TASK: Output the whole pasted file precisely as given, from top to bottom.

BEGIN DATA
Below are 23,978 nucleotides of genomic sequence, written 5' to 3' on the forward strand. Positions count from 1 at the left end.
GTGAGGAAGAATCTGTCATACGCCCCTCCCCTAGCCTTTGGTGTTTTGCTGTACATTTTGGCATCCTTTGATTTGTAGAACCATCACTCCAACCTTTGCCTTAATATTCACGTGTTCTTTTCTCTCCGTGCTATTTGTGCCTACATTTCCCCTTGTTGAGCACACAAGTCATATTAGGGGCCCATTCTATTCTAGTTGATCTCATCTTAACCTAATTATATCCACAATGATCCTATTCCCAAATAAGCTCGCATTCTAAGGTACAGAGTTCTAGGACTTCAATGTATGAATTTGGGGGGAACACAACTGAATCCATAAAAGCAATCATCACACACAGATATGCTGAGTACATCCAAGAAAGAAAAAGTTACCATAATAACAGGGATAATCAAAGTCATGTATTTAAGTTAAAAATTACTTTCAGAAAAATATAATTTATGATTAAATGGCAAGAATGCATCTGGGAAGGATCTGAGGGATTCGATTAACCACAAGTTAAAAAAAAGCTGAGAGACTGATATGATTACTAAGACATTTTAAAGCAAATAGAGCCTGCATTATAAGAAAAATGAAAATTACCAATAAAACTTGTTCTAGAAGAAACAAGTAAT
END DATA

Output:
Below are 23,978 nucleotides of genomic sequence, written 5' to 3' on the forward strand. Positions count from 1 at the left end.
GTGAGGAAGAATCTGTCATACGCCCCTCCCCTAGCCTTTGGTGTTTTGCTGTACATTTTGGCATCCTTTGATTTGTAGAACCATCACTCCAACCTTTGCCTTAATATTCACGTGTTCTTTTCTCTCCGTGCTATTTGTGCCTACATTTCCCCTTGTTGAGCACACAAGTCATATTAGGGGCCCATTCTATTCTAGTTGATCTCATCTTAACCTAATTATATCCACAATGATCCTATTCCCAAATAAGCTCGCATTCTAAGGTACAGAGTTCTAGGACTTCAATGTATGAATTTGGGGGGAACACAACTGAATCCATAAAAGCAATCATCACACACAGATATGCTGAGTACATCCAAGAAAGAAAAAGTTACCATAATAACAGGGATAATCAAAGTCATGTATTTAAGTTAAAAATTACTTTCAGAAAAATATAATTTATGATTAAATGGCAAGAATGCATCTGGGAAGGATCTGAGGGATTCGATTAACCACAAGTTAAAAAAAAGCTGAGAGACTGATATGATTACTAAGACATTTTAAAGCAAATAGAGCCTGCATTATAAGAAAAATGAAAATTACCAATAAAACTTGTTCTAGAAGAAACAAGTAAT